Disabled people doubt Equality Act a decade on
More than two thirds (71%*) of disabled people are unlikely to use the courts to challenge inaccessibility in their communities, despite experiencing widespread problems.
- 71% of British disabled adults are unlikely to pursue legal action against inaccessible yet vital services.
- Nearly a quarter of disabled adults experienced difficulties accessing key services in 2018/19 (24%).
- The new figures suggest a lack of confidence in the Equality Act 2010, passed by government ten years ago.
Nearly a quarter (24%**) of disabled adults have experienced problems accessing key services where they live, including GP surgeries.
The worrying findings, from a YouGov survey commissioned by leading disability charity Leonard Cheshire, reveal widespread ineffectiveness of powers under the Equality Act nearly 10 years after it came into force. More than 2,000 adults with long-term health condition or disability were polled.
Cost, time and confidence in the legal process were all highlighted as deterrents for disabled adults who would not be likely to take action when it comes to holding establishments to account for their commitments to accessibility.
“I could not afford to bring legal action against a venue and, if the process became drawn out, I would be concerned about how my mental health would be affected,” one respondent explained.
One person felt it would be “too much trouble for too little result”, while another echoed these sentiments saying it would be “too much hassle and I doubt it would make any difference.”
As the government hopes to reopen pubs and restaurants in late June, inaccessible facilities could risk isolating the disabled community further.
Under the Equality Act, which took full effect in October 2010, a service provider has a duty to make reasonable adjustments to ensure anyone can access their services. This not only includes making physical adjustments, but also making adjustments to any policies and procedures that could put disabled people at a disadvantage.
When asked her thoughts on the legal process, Jane from Hertfordshire, who recently complained to her local supermarket about a lack of a mobility scooter at its store, commented:
“I think very few people would feel able to take legal action. Many disabled people have negative experiences with obtaining and retaining benefits such as Personal Independence Payments (PIP) and are exhausted by the ongoing fight with authority. I would certainly complain, but that would be it.”
TV presenter and campaigner Sophie Morgan, Leonard Cheshire’s Global Ambassador for Women’s Rights and Inclusive Education, understands how painful the legal process can be after taking a supermarket to court for a basic lack of accessibility:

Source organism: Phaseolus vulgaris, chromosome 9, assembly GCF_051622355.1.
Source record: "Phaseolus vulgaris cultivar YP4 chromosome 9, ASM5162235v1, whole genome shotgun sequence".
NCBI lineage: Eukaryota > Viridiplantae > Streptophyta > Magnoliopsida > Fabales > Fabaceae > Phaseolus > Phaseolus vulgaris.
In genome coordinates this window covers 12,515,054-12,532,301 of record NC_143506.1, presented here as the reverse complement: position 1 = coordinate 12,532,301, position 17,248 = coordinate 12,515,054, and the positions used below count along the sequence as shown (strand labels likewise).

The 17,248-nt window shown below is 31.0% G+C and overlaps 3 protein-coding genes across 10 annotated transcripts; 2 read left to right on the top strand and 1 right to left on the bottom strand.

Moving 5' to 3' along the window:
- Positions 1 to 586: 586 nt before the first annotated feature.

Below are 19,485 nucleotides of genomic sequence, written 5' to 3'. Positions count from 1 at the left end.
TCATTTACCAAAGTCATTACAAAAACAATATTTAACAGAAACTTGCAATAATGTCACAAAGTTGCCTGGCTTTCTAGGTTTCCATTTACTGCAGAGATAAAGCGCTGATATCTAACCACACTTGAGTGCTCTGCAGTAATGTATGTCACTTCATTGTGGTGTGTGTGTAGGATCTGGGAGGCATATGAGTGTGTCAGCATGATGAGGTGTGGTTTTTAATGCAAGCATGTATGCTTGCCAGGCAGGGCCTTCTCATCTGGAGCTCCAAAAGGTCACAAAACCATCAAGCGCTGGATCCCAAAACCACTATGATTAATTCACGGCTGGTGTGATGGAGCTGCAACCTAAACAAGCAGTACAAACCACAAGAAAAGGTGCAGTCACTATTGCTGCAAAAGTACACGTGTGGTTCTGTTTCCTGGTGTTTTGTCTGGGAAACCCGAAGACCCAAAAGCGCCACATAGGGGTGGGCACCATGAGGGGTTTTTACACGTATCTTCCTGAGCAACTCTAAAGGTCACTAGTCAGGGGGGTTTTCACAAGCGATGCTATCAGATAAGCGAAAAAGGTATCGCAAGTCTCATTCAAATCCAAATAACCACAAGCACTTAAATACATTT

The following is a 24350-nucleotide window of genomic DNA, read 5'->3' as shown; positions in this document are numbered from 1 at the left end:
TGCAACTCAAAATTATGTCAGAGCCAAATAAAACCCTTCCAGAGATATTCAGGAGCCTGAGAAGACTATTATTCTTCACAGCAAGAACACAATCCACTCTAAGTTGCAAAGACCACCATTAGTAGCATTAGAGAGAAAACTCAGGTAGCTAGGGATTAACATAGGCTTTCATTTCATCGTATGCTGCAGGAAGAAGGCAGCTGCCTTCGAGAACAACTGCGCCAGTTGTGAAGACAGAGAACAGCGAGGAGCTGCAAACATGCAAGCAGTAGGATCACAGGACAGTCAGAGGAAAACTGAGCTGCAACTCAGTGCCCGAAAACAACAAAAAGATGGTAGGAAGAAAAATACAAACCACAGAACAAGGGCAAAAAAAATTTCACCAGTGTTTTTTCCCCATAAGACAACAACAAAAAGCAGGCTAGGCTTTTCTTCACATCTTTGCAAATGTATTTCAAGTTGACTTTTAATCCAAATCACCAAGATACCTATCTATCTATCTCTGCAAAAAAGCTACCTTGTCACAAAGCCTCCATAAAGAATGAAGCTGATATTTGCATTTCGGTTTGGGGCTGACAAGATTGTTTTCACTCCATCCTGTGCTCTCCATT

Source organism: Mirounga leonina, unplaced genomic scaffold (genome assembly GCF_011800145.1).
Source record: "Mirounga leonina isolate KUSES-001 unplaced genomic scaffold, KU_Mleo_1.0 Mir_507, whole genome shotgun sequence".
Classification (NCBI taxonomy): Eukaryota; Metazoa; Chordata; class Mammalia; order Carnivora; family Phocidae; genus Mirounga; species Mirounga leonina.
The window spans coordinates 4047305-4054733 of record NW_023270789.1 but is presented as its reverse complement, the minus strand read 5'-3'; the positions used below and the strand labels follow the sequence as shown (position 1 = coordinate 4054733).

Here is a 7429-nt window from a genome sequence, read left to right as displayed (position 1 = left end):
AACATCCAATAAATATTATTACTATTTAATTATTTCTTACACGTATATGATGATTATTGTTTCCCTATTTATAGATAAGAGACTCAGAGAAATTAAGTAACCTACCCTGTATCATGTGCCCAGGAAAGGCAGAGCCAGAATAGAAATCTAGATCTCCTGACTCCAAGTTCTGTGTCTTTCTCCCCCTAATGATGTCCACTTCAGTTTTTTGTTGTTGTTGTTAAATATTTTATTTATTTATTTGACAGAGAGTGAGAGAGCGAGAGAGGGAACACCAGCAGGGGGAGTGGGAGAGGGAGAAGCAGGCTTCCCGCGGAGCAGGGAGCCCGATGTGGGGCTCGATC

“These findings are depressing but not surprising from my experience. There is an entrenched reluctance to come forward and fight for your rights because of the prohibitive cost and the sheer stress of fighting a further battle that frankly should have been won by now. The Equality Act was passed a decade ago yet so few of us leverage it to protect or enforce our rights.”
Talking about changes that need to be made to address this issue, Gemma Hope, Director of Policy at Leonard Cheshire, said:
“Time and time again disabled people are made to feel like less valuable members of society, with a lack of access to local amenities threatening their independence and leading to feelings of isolation. No one should feel like they don’t have the freedom to visit their local doctor, supermarket or even pub.
“While pursuing legal action is an option, it really shouldn’t even have to get to that point. As government begins to make plans to come out of lockdown, disabled people must not be excluded from key services and facilities. We’ve worked with hundreds of organisations to make their practices inclusive. Others must up their game to make accessibility their priority.”
The charity recommends that anyone affected by the issues raised by this research should get in touch with the Citizens Advice Bureau for guidance.
For further information and high res images please contact Erin O’Reilly via erin.o’firstname.lastname@example.org.
Notes to editors
- *71% (1,500) of those surveyed said they were either fairly unlikely or very unlikely to take legal action against a venue or service if it was not accessible for someone with their disability or health condition. 27% (570) fairly unlikely and 44% (931) very unlikely.
- **24% (507) of respondents with a disability or health condition said they had trouble accessing a service or venue in the last year because it wasn’t accessible for someone with their disability or health condition. Venues and services listed were: tourist attraction (e.g. amusement park, aquarium, zoo etc), a restaurant, pub/bar, GP surgery, concert venue, sports or exercise facility, cinema, nightclub, supermarket, local supermarket, sporting venue, other.
- All figures, unless otherwise stated, are from YouGov Plc. Total sample size was 6712 adults of which 2135 had a long-term health condition or disability. Fieldwork was undertaken between 17 - 24 July 2019. The survey was carried out online. The figures have been weighted and are representative of all GB adults (aged 18+).
Requirements for reasonable adjustments were first put in place in the UK with the Disability Discrimination Act, which came into force in 1995. It was enhanced several times over the following years, and eventually repealed and replaced with the Equality Act in 2010.